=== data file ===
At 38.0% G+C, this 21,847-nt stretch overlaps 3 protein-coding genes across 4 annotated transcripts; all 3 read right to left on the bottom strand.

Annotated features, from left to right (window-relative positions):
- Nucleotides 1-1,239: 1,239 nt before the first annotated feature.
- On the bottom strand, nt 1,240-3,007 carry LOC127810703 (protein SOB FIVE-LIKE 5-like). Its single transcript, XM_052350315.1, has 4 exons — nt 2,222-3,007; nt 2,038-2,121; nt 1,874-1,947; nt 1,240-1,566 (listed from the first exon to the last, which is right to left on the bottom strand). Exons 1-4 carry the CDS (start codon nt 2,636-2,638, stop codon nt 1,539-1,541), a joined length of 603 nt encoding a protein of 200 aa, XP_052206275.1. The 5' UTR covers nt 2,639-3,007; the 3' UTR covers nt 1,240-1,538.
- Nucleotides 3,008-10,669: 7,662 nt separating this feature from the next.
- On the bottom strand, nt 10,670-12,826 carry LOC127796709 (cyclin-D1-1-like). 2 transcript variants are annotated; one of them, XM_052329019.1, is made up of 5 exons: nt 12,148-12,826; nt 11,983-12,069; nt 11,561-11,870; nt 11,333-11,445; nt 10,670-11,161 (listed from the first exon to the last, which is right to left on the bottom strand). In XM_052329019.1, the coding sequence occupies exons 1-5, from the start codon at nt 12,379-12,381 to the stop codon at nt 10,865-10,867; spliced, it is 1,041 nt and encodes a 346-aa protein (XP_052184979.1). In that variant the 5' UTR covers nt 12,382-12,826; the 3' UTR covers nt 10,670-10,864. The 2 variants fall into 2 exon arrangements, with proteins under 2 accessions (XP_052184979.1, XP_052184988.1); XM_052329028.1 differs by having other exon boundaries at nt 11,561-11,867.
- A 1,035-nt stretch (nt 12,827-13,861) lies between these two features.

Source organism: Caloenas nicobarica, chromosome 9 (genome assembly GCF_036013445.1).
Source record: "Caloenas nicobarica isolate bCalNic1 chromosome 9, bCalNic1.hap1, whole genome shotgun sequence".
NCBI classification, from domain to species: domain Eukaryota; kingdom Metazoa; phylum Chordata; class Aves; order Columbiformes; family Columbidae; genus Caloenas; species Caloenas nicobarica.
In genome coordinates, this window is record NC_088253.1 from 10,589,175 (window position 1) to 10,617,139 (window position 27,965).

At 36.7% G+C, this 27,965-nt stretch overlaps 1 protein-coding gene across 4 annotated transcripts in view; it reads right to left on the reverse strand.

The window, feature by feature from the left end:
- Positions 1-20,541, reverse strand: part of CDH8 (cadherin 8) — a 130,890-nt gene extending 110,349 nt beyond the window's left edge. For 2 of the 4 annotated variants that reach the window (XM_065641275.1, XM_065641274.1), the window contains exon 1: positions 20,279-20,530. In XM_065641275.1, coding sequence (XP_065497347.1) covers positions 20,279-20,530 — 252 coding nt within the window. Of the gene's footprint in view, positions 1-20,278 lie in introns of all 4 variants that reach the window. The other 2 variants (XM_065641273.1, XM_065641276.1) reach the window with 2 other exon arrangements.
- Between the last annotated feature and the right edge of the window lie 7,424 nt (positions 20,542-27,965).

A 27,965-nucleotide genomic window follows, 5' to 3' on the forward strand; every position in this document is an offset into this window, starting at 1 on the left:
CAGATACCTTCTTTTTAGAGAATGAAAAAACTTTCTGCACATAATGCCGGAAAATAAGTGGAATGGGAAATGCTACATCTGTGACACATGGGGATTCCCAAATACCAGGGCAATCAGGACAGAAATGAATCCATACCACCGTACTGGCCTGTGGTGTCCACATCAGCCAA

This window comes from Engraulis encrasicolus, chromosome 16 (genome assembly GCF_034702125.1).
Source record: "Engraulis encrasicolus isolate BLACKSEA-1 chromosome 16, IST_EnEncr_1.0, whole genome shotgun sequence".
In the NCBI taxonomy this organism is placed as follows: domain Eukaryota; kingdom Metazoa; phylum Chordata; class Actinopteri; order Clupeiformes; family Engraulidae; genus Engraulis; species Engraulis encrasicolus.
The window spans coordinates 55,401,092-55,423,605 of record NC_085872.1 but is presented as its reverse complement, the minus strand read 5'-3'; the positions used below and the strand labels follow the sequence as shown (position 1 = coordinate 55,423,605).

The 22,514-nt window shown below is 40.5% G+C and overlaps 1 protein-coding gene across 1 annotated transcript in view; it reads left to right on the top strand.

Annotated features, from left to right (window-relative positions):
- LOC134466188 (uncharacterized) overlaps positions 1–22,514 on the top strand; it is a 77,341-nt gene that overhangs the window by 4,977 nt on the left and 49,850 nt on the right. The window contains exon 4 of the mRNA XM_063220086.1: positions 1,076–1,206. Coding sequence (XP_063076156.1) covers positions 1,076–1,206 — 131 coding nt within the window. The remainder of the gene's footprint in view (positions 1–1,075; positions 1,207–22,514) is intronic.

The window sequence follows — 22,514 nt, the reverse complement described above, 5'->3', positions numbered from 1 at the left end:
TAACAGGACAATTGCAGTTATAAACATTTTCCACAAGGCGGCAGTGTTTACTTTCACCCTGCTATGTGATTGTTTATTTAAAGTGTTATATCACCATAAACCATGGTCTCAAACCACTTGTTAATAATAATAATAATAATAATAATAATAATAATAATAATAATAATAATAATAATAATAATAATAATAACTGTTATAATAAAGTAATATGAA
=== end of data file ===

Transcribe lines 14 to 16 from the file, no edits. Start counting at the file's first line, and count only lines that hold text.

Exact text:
- Positions 1-20,541, reverse strand: part of CDH8 (cadherin 8) — a 130,890-nt gene extending 110,349 nt beyond the window's left edge. For 2 of the 4 annotated variants that reach the window (XM_065641275.1, XM_065641274.1), the window contains exon 1: positions 20,279-20,530. In XM_065641275.1, coding sequence (XP_065497347.1) covers positions 20,279-20,530 — 252 coding nt within the window. Of the gene's footprint in view, positions 1-20,278 lie in introns of all 4 variants that reach the window. The other 2 variants (XM_065641273.1, XM_065641276.1) reach the window with 2 other exon arrangements.
- Between the last annotated feature and the right edge of the window lie 7,424 nt (positions 20,542-27,965).

A 27,965-nucleotide genomic window follows, 5' to 3' on the forward strand; every position in this document is an offset into this window, starting at 1 on the left: